If a tree falls during a storm, will the city collect the debris for free?
Previously the answer depended on whether Columbus' city leaders declared an official "moratorium" on charging fees to collect downed trees from residents suffering storm damage. Typically residents got a break only after a major storm like the tornado that cut through north Columbus on March 1.
But after a less significant storm caused more isolated damage off Forrest Road on the city's east side Aug. 19, residents there wanted to know why they shouldn't get the same consideration. After all, a storm is a storm, and the damage — though not as widespread — has the same cause and effect.
So on Tuesday, Mayor Jim Wetherington suggested top city administrators be given the flexibility to declare the moratorium on collecting fees for city crews picking up storm debris. The mayor, city manger and public services director should have the authority to make that decision immediately after a storm, he said.
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City Manager Isaiah Hugley said council now decides on the fee moratorium. When charged under what the city calls its "Tree for Fee" program, residents must pay $50 per load and $14 per ton to have a city crew haul away a downed tree. The average price per job charged to residents is about $87. The city's average cost per job to do the work is about $55.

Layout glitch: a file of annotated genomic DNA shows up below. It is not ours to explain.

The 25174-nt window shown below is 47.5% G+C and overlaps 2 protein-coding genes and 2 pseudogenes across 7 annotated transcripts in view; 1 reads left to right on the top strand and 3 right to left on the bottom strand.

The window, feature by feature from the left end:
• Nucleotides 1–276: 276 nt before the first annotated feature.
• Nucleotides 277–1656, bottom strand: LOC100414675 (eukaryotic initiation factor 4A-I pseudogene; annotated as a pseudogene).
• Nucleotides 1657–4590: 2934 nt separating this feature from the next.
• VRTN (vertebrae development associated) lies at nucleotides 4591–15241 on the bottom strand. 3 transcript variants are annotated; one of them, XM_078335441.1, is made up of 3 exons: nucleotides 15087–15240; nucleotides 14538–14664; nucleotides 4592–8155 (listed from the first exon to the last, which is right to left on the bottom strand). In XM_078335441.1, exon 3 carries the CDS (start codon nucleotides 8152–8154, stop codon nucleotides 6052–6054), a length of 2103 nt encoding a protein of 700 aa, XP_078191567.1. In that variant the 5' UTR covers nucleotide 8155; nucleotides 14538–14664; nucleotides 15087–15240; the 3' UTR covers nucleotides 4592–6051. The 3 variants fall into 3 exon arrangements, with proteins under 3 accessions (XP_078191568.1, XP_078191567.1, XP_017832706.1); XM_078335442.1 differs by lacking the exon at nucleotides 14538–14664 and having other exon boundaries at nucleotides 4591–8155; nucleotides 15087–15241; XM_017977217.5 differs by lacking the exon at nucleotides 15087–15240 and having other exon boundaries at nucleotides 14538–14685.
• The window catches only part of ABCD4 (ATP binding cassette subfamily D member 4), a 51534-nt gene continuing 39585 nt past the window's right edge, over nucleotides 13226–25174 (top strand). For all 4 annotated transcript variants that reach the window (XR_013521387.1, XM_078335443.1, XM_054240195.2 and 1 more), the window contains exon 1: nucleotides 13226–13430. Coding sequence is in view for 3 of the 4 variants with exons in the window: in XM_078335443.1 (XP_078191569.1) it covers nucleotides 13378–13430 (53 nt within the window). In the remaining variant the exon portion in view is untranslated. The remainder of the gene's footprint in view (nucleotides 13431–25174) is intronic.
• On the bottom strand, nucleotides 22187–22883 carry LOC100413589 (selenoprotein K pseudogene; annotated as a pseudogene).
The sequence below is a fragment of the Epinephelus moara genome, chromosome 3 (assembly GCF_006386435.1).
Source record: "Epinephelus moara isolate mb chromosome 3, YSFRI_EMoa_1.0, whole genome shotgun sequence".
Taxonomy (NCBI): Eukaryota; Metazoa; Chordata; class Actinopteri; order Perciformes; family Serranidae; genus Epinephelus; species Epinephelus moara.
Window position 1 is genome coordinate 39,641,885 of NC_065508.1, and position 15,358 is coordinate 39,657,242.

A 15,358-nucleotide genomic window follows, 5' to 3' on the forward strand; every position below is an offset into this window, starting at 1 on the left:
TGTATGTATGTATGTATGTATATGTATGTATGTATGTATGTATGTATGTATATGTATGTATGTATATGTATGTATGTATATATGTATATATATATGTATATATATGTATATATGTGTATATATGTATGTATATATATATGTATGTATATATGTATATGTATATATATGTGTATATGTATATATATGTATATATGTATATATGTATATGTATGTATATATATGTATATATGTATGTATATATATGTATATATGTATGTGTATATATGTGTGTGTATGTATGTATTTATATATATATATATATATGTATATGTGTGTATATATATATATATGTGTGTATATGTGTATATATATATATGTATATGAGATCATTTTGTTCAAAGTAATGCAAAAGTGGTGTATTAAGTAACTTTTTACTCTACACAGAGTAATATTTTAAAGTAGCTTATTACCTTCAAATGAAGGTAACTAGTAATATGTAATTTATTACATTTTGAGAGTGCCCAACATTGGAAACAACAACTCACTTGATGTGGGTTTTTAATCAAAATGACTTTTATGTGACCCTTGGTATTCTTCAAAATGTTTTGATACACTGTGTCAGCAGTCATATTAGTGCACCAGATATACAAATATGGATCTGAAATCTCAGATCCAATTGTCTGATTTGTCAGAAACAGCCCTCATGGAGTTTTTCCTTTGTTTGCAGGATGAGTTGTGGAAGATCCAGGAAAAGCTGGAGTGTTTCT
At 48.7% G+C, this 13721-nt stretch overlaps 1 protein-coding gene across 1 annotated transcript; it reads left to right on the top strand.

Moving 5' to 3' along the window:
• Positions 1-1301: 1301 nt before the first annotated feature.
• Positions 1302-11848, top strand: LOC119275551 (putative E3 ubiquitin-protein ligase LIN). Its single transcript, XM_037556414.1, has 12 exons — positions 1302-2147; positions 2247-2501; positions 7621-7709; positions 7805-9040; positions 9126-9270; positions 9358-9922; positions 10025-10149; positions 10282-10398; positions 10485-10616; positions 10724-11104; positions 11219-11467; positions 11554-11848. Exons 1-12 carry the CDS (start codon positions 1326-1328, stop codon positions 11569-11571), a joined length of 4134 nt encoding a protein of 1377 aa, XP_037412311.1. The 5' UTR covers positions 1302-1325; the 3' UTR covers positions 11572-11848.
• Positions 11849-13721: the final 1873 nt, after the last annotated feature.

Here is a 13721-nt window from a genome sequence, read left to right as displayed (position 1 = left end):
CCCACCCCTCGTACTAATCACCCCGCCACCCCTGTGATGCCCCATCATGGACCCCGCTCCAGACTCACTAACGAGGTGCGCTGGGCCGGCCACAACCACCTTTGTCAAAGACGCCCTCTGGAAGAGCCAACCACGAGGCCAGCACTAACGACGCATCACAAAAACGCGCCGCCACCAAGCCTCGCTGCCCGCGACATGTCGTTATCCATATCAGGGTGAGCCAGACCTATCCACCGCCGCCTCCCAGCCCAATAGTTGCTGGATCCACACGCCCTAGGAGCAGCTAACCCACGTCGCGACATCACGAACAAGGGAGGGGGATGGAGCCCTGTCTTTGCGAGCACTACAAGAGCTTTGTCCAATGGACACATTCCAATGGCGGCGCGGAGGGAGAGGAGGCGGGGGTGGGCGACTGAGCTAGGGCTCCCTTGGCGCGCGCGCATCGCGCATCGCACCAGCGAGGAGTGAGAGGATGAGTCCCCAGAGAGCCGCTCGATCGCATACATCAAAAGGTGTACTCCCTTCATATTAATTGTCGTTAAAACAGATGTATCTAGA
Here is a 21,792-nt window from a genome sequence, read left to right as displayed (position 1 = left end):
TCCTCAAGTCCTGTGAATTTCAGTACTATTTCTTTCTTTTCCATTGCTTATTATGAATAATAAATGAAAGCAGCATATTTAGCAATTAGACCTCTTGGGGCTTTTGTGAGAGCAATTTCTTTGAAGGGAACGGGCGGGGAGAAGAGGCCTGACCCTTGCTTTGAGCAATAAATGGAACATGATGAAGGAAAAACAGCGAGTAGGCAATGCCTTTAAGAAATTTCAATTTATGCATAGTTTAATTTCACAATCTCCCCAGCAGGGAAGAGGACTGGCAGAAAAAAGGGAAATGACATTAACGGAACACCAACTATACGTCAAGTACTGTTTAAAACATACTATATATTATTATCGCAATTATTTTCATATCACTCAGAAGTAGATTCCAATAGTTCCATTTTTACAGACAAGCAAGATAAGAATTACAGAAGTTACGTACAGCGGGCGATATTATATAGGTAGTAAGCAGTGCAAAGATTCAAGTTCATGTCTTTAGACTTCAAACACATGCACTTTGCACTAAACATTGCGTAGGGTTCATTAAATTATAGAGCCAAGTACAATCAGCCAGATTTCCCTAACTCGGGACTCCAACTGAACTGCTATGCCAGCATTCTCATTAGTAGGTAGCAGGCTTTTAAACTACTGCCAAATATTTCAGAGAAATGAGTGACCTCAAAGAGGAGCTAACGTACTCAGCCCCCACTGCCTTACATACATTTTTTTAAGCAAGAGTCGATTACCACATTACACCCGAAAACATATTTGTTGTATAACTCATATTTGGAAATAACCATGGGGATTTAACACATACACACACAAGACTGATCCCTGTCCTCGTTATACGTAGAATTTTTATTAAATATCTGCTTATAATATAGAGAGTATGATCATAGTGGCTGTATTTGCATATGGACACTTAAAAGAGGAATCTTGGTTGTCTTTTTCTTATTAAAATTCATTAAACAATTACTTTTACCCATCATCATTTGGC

Since its implementation in November 2003, "Tree for Fee" has generated about $50,000 in revenue.
Councilor Skip Henderson said the city should come up with some clear guidelines before changing its policy. "I think we need a little more input the people whose job it is to take care of this," he said. He feared tree services might take advantage of the change, leaving their debris for the city to collect with the excuse that a storm just blew through.
"Let me just say this, councilor," countered Wetherington: "Who's more important to decide those types of issues . . . but the city manager and myself?"
"I'm just saying that I would rather hear a little more input from the two of you as to how this is going to be governed, because this is a shift, in my mind, from what we've done in the past," Henderson said. He'll likely support the policy change once he gets more information, he said.
Mayor Pro-Tem Evelyn Pugh said all residents who need help because of storm damage should be treated equally: "I don't care if it's in north Columbus, south Columbus, east or west, they should all be treated the same way."
Five councilors voted to change the policy, one vote short of the six needed for majority action. Council will discuss the matter again when more councilors are present.